I returned to camp and cooked tea and watched as a Merlin Helicopter flew in over Carnedd Llewellyn and circled overhead.

Merlin Heli

Merlin Heli

The clouds soon parted and the evening sky was clear with little wind. I made another brew and decided to head for the tent and have a lie down after all this excitement. Maybe its just me but I was disappointed with the room inside the inner tent; I felt a little claustraphobic actually.

I had an uncomfortable night all in all and was glad of the cold dawn so I could get out and make a brew! Maybe the GolLite Adrenaline sleeping bag wasn’t up to these low temperatures either??

Sunrise at Camp

Sunrise at Camp

I had a quick brekky and broke camp, deciding to head down to Dulyn and the Mountain Bothy and return via Maeneira.

mountain bothy

mountain bothy

It was a soggy walk back down to Maemeira and the car. I would seriously have to think about using the Zephyros again and would be trying out the DD Tarp next time in hopefully warmer weather.

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I did meet three sheep that were very interested by me as I walked past…rumour has they thought I was Justin Beibers uncle!

three sheep

three sheep

And one last look back up from the waterworks above Maeneira.

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Long Mynd – Lightspout, Pole Bank, Ashes Hollow

First Training Walk of 2013  – got the guys together for the first time this year for a quick circuit around Long Mynd.

Strong winds but clear skies greeted us in the car park at deaths waiting room, otherwise known as Church Stretton. Paid my parking fees but didnt realise 50p had been rejected so not enough time on the card. Dont trust these car parks so had to pay again…bummer…and it would have been a squid cheaper to pay the NT…oh well.

This was my first ‘proper’ walk with the GOLITE Jam 50L pack so I was keen to load it up a little and see how it fared.

Set off via The Burway then down into Carding Mill Valley to pick up Jack Myttons Way (Read about mad jack here http://en.wikipedia.org/wiki/John_Mytton)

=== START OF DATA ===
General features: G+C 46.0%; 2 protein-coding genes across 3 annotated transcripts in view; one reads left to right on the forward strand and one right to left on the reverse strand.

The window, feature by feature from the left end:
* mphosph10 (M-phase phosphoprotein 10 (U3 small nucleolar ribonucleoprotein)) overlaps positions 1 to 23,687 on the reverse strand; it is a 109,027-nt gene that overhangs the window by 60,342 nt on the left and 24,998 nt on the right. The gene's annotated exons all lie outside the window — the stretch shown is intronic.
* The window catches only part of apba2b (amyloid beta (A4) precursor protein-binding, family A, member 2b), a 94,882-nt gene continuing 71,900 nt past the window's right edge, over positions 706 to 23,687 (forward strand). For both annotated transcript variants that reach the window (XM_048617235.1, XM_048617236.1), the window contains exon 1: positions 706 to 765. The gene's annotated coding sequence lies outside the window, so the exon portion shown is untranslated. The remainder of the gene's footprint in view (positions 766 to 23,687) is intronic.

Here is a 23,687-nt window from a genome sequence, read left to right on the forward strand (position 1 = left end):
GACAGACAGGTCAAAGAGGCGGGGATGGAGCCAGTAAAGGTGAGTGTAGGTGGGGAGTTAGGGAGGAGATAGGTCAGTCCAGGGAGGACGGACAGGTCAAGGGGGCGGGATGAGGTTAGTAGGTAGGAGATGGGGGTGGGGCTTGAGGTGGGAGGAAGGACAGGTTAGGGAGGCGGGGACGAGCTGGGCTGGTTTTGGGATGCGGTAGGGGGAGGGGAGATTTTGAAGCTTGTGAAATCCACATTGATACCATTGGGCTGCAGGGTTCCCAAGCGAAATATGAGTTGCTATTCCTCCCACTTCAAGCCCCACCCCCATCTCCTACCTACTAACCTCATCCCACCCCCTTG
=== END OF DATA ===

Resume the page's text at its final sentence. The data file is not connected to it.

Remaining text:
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Carding Mill Valley

We took the path left up towards Lightspout Waterfall and didnt linger long as we were eager to get back into what sun there was up above.

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Path to Lightspout

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Lightspout Waterfall

We trudged on to pick up the well trodden path up to The shooting box @ SO421953, then kept heading west until we found the trig point at Pole Bank (The highest point on the Long Mynd is Pole Bank at a height of 516 m (1,693 ft))

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From Pole Bank we headed back to the road and towards Boiling Well spring to pick up the boggy path down into Ashes Hollow.

We stopped by one of the many wizzended hawthorn trees and had our spot of lunch while the sheep looked on nervously and wild ponies wandered by.

Mostly downhill from now on with the path very boggy after the recent heavy snow had melted. We chatted and planned our 2013 in the hills, and looked to further afield as we are planning a trek along the Lycian Way in Turkey later this year.

Before long we were in the camping site at Ashes Hollow and then into the pub for a few well earned pints.

The Golite Jam was very comfortable and I cant wait to load it up properly and try out the DD Tarp on a night (or two) out.

Quite an easy start to 2013 but we were all knackered after Xmas excesses. Ive been wild camping, mountaineering, bivvying, drinking, walking with these guys for 40 years now and every day is a pleasure. Long my it continue.

See the OS Getamap route below.

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Planning a Walk using OS ‘getamap’

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Here is a screen capture of my latest map using the OS getamap software. Its free to use and to print out a half page map. You have to register to save your maps and walks and to print out a full page map. I think it costs £15 or thereabouts to join and register; well worth it.

Weather looks ok for Tuesday so I will post some pics and details of the walk.